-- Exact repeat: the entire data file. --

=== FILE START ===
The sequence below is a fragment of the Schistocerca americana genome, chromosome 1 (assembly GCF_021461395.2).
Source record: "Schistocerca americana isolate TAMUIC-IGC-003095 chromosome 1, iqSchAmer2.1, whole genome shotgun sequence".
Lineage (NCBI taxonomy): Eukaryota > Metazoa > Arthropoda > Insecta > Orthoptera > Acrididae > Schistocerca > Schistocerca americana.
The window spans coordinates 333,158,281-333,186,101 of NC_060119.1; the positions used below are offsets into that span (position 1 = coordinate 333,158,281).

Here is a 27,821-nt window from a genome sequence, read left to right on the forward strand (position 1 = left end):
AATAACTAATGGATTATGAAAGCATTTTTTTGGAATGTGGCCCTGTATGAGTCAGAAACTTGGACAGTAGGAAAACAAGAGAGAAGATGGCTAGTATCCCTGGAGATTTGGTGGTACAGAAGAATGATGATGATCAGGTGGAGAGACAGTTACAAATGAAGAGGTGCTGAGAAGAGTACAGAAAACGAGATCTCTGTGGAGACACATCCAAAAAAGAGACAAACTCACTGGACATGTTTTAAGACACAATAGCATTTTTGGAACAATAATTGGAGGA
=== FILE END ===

The sequence below is a fragment of the Schistocerca americana genome, chromosome 1 (assembly GCF_021461395.2).
Source record: "Schistocerca americana isolate TAMUIC-IGC-003095 chromosome 1, iqSchAmer2.1, whole genome shotgun sequence".
Lineage (NCBI taxonomy): Eukaryota > Metazoa > Arthropoda > Insecta > Orthoptera > Acrididae > Schistocerca > Schistocerca americana.
The window spans coordinates 333,158,281-333,186,101 of NC_060119.1; the positions used below are offsets into that span (position 1 = coordinate 333,158,281).

Here is a 27,821-nt window from a genome sequence, read left to right on the forward strand (position 1 = left end):
AATAACTAATGGATTATGAAAGCATTTTTTTGGAATGTGGCCCTGTATGAGTCAGAAACTTGGACAGTAGGAAAACAAGAGAGAAGATGGCTAGTATCCCTGGAGATTTGGTGGTACAGAAGAATGATGATGATCAGGTGGAGAGACAGTTACAAATGAAGAGGTGCTGAGAAGAGTACAGAAAACGAGATCTCTGTGGAGACACATCCAAAAAAGAGACAAACTCACTGGACATGTTTTAAGACACAATAGCATTTTTGGAACAATAATTGGAGGA